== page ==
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  • Coop

    I’m most impressed with Brady’s ability to see the talent on the Bucs (some of it raw) he felt could be shaped into a Championship contending team. You know he wasn’t going to sign with just any team to play out a final year (and possibly get killed). With help he brought that offense up to another level. I just . . . I can’t dislike him this year. Super impressive.
    That said, defense wins championships, and Tampa’s is seriously good. Happy for Vita Vea.
    But KC is going to win by 7.

    • Kevin Lynch

      Agreed. KC by 10 in the Tampa Bowl. As good as Tampa’s defense was Rodgers still completed his first eleven passes. KC will score on them.

      • art thiel

        Tampa’s defense, if healthy with Vea and safeties, would have a good shot. But KC has too many weapons.

    • art thiel

      Actually, Brady didn’t have much choice. Teams were few with a QB vacancy that were willing give away a year of development for a younger franchise QB. It had to be a good defensive team that could hire single-year FA help to fill other voids. And the Bucs were 7-5 before things jelled.

      We’ll keep secret your sudden affection for TB12.

  • Husky73

    Speaking of our political lives, it was reported that Tom Brady had a MAGA hat in his locker. 1cool, did you place it there?

    • Archangelo Spumoni

      I read somewhere that his supermodel wife (evidently the brains of the outfit) told him to get it the f out of there. One would have to be pretty s_____ to have that hat displayed.

      • art thiel

        Unless it was deliberate.

    • art thiel

      Well, it’s a souvenir now. If he needs the cash, Brady should probably contact Antiques Roadshow.

  • skabotnik

    I’ve hated Brady for so long but I think that was more about his abundance of success in New England before those insufferable fans, combined with my pure envy. Now that he’s switched teams and pulled off this remarkable feat, I see him more as the GOAT he’s been for so long time now and can’t help but root for him to give long-suffering Buc fans a second title. In the end, though, the pure creativity and athletic splendor that runs through KC has me feeling like this will be a Chiefs repeat. Some of the plays the Chiefs dialed up yesterday were just magnificent, and holy cow, is there anything more exciting than watching Tyreek Hill with the ball in space?

    • art thiel

      That’s good self-awareness. It’s entirely reasonable that you didn’t like anyone who was part of the Evil Empire, but once he left the dark side, he looks good in the light.

      The Chiefs offense is a marvel. I love Reid’s Mahomes-to-Kelce shovel pass for a TD. It was almost as good as the Seahawks’ punter-to-fat-guy TD in the 2016 NFC title game. Until Sunday, it was the worst thing to happen Rodgers in an NFC title game.

      • Husky73

        You’d think the Chiefs’ offensive coordinator would get a head coaching gig………..

        • art thiel

          You’d think. I saw the Texans just hired a guy for head coach that is a head-scratcher, particularly with Bieniemy’s availability.

  • Kirkland

    Even without a pandemic, the large distribution of tickets to the other teams, corporate sponsors and glitterati means a home stadium Super Bowl doesn’t automatically result in a “home field advantage”.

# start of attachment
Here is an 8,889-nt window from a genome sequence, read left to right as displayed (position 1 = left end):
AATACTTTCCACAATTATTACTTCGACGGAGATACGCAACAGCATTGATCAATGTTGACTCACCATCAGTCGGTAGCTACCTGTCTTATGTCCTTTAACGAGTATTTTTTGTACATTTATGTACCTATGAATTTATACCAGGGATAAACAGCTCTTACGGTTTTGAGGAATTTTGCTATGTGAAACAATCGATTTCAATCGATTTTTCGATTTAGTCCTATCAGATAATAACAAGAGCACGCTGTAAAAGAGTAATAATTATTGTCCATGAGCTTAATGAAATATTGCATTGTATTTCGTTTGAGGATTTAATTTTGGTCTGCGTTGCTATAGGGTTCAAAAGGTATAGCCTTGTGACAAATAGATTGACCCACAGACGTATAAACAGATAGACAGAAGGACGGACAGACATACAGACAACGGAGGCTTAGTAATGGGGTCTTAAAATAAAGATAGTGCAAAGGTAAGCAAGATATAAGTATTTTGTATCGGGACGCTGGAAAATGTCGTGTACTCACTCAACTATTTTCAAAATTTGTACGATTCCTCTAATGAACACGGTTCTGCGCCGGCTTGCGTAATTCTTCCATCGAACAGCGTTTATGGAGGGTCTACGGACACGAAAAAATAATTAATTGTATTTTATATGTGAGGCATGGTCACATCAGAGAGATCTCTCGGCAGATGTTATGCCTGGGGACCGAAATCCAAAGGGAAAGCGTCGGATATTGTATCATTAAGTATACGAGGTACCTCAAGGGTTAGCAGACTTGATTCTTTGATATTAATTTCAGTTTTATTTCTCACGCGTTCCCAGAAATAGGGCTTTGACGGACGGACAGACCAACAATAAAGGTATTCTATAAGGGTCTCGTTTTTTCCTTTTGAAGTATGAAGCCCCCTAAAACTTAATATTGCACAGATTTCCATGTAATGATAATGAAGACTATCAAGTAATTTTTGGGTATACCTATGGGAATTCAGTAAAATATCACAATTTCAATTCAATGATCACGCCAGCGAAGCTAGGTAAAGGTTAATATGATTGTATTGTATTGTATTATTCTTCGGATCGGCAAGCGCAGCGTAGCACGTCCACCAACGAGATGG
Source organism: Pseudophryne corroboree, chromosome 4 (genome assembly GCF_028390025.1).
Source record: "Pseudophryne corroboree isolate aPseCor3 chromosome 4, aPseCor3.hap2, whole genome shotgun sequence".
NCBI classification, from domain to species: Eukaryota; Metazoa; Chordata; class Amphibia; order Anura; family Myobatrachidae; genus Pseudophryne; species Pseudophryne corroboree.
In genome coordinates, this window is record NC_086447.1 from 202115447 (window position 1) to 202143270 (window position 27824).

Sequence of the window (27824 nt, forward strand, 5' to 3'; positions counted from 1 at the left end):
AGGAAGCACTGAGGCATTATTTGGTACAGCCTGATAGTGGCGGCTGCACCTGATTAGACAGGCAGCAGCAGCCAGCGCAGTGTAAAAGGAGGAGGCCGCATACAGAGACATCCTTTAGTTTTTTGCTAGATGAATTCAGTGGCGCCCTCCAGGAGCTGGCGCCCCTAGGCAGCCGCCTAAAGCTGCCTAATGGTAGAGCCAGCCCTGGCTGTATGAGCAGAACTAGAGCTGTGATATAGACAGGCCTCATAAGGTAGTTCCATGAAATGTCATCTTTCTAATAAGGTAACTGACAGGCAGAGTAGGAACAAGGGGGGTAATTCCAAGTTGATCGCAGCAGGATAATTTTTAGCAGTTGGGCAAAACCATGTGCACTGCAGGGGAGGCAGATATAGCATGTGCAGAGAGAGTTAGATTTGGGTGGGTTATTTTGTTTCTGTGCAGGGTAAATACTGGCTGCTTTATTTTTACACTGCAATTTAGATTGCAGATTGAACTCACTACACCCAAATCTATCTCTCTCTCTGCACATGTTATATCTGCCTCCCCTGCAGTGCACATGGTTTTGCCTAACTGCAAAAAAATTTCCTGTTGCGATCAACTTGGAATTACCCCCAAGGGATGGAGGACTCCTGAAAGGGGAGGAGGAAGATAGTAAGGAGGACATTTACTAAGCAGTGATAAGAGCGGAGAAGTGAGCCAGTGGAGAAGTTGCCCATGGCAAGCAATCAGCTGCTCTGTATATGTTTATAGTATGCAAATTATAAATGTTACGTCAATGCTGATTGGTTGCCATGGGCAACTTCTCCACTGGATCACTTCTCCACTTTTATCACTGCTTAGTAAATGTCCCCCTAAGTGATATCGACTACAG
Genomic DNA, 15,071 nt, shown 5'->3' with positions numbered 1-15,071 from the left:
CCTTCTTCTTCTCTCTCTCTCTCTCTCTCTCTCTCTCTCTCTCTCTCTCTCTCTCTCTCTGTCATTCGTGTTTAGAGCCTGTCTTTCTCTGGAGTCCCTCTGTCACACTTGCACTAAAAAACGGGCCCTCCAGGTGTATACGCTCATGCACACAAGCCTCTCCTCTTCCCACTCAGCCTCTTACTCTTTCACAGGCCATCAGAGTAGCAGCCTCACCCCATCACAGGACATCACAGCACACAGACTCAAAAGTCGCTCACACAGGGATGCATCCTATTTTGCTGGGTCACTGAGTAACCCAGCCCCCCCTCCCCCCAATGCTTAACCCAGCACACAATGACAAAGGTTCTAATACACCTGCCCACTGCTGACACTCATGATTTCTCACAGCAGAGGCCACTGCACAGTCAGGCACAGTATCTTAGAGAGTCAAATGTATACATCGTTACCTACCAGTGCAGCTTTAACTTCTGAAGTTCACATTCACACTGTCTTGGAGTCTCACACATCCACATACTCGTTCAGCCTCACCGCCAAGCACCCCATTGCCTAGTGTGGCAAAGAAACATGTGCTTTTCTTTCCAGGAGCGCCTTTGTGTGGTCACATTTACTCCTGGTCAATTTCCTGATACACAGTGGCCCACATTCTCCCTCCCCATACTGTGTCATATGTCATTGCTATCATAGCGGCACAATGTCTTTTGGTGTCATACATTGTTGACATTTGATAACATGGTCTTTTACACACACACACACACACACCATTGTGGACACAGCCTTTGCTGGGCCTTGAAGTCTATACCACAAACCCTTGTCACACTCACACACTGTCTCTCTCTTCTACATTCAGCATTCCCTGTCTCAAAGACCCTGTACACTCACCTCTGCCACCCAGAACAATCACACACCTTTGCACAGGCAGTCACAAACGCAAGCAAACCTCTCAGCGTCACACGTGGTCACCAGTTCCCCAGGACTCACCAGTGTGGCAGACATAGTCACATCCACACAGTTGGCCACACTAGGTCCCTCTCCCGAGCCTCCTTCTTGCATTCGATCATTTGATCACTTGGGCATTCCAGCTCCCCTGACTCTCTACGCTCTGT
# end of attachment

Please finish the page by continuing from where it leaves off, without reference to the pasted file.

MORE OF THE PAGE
The 1984 Niners may have had a majority of support in Candlestick because neutrals appreciated the presence of that Walsh/Montana dynasty. However, the 1979 Rams would’ve been outcheered in the Coliseum thanks to the Steelers’ national fandom, and Florida’s huge snowbird population and great fall weather means the pro football teams, even the Brady-led Bucs, have to put up with huge sections of opposing colors in their stadiums.

    I think if we had a full Raymond James Stadium, there would be as many Mahomes jerseys as Brady ones in the stands. Besides the Kansas City fans gleefully escaping winter, a lot of neutrals would love to see the rising star QB repeat instead of Brady winning another one.

    (Personally, I’m not watching the game. Once the Seahawks were bounced, I was mostly interested in seeing those long-suffering Browns fans being rewarded with a championship. Other than that, I don’t have much casual interest in non-Hawks NFL anymore.)

    • art thiel

      My thought is not so much about a cheering advantage, but getting a seat at the event for local fans as a reward for surviving the decades of humiliation. You’re right that a lot of SB tickets get sucked up by the corporate sponsors and non-partisan fans. Nevertheless, as someone who worked the three Seattle Super Bowls, the Detroit crowd was nearly all Steelers, and New York and Phoenix heavily for the Seahawks, FWIW.

  • Alan Harrison

    January 1980 was the (Vince Ferragamo) Rams-Steelers in the Rose Bowl and 1985 was the 49ers-Dolphins at Stanford, but the point is well taken. Oddly, the national presence of a team seems to make the game a home game, not the local one. I remember hearing screams for the Seahawks from the Meadowlands. And the Cowboys, whenever they’re in the game, don’t only draw oilmen from Texas.

    • art thiel

      So much of SB ticket sales are to corporate buyers without allegiance, except for betting. It’s just too bad Tampa fans won’t get much slice of the in-person action.

  • jafabian

    I thought Seattle had a good chance at getting the Titletown moniker but the Seahawks ruined that idea and anyhow the M’s pretty much keeps Seattle grounded.

    IMO the Bucs will be hard pressed to get past the Chiefs depending how healthy Mahomes will be. I shake my head when I realize that Mahomes was age 6 when Brady got his first ring.

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    • art thiel

      I share your lament about the age differential. Although Seahawks fans weren’t lamenting the precociousness of Wilson nine years ago.